ASIA NEWS NETWORK
WE KNOW ASIA BETTER
Publication Date : 13-02-2013
Since the beginning of the peace process in 2006, Unified Communist Party of Nepal (Maoist) Chairman Pushpa Kamal Dahal has been an integral figure in Nepali politics. Dahal’s ability to accommodate competing players and views to reach consensus on many issues within elections and government formation, for example, helped move the peace process forward. As a result, his popularity was very high, especially after the Constituent Assembly elections in 2008 that propelled him into the prime minister's office. albeit for less than a year. Since then, however, his standing has declined substantially. Whereas in the initial days, even his opponents saw him as a charismatic leader who could take the country forward, the same people today see him as a wily, double-talking politician.
Although Dahal does not score highly on the consistency of his positions, it needs to be understood that a certain amount of accommodation requires flexible positioning.
Until the recent departure of Mohan Baidya and the hardliners, Dahal’s first necessity was to keep the party intact by appeasing all factions within the party. But now, with the party split and the hardliners gone, it should be easier for Dahal to stick to one position within his party.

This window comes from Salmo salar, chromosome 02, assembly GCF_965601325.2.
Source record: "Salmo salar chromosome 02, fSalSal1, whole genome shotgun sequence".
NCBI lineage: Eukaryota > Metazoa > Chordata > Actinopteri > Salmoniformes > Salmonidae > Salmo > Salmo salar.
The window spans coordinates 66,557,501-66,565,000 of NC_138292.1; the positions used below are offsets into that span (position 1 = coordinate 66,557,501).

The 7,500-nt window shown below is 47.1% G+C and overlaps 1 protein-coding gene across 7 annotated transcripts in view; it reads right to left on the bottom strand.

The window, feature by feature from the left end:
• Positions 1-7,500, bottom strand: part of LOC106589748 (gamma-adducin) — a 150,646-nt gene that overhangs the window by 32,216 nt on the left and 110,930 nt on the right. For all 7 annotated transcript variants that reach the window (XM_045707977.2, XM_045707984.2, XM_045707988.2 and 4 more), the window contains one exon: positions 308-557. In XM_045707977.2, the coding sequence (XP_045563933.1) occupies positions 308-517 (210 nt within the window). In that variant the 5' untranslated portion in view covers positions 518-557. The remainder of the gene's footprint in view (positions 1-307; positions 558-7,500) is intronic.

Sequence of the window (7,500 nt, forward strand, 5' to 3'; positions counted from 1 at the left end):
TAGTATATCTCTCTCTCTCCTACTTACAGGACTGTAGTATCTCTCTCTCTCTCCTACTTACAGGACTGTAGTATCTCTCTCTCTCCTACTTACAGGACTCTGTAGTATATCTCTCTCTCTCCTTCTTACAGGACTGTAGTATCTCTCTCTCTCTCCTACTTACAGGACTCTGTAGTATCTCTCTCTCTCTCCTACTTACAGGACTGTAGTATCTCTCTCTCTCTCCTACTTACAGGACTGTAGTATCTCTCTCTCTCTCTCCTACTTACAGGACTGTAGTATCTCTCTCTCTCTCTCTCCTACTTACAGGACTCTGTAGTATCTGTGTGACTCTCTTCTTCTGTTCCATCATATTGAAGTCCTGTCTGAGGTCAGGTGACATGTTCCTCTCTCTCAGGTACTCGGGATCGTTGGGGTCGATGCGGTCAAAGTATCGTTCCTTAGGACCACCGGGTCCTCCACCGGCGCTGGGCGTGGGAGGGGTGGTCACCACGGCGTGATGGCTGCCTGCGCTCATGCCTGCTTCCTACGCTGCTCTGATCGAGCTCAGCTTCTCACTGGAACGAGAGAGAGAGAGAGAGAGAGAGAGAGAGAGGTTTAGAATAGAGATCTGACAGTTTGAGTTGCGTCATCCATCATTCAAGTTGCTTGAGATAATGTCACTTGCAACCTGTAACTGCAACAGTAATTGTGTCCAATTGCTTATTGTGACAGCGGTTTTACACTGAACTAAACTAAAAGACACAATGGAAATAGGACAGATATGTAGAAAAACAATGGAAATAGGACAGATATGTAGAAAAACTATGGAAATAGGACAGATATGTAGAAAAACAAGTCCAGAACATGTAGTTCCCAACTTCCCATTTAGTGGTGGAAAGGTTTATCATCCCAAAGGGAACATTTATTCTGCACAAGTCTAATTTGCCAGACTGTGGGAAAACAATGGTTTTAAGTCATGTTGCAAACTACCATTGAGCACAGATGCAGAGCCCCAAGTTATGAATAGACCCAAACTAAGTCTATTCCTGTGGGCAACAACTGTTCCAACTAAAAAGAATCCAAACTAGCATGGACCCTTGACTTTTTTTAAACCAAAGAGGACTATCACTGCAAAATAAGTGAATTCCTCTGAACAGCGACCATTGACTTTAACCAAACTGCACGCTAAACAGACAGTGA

Outside of the party, too, Dahal faces analogous constraints. He has to walk a fine line between flexibility and what is termed ‘flip-flopping.’ This is not an easy task. Attempts to forge a deal in a polarised polity by taking supple positions may easily be construed as inconsistency. For example, the recent Maoist convention in Hetauda had officially proposed a new election government under the leadership of the present chief justice. However, in his remarks to the press immediately after his return from Hetauda, Dahal denied that the party had taken such a position, and claimed instead that the party was open to all suggestions coming from the opposition.
Giving Dahal the benefit of the doubt, the remark can be interpreted as giving the opposition the opportunity to take ownership of the process that will help select the new election government. Understandably, the inclusion of other parties in the decision-making process is important for any tangible outcome.
Dahal’s position in the party has strengthened after the General Convention held last week. Ideological quarrels in his party have subsided for now. His recent remarks show a willingness to distribute the ownership of breaking the deadlock to other parties as well. Besides, Dahal has been a dealmaker since 2006. This is an opportune time for him to reclaim his place in history by bringing the parties together again, agreeing on a suitable prime minister to hold fresh Constituent Assembly elections. If he can pull that off, Dahal’s lost popularity, and the trust he has lost among his peers, will once again be regained.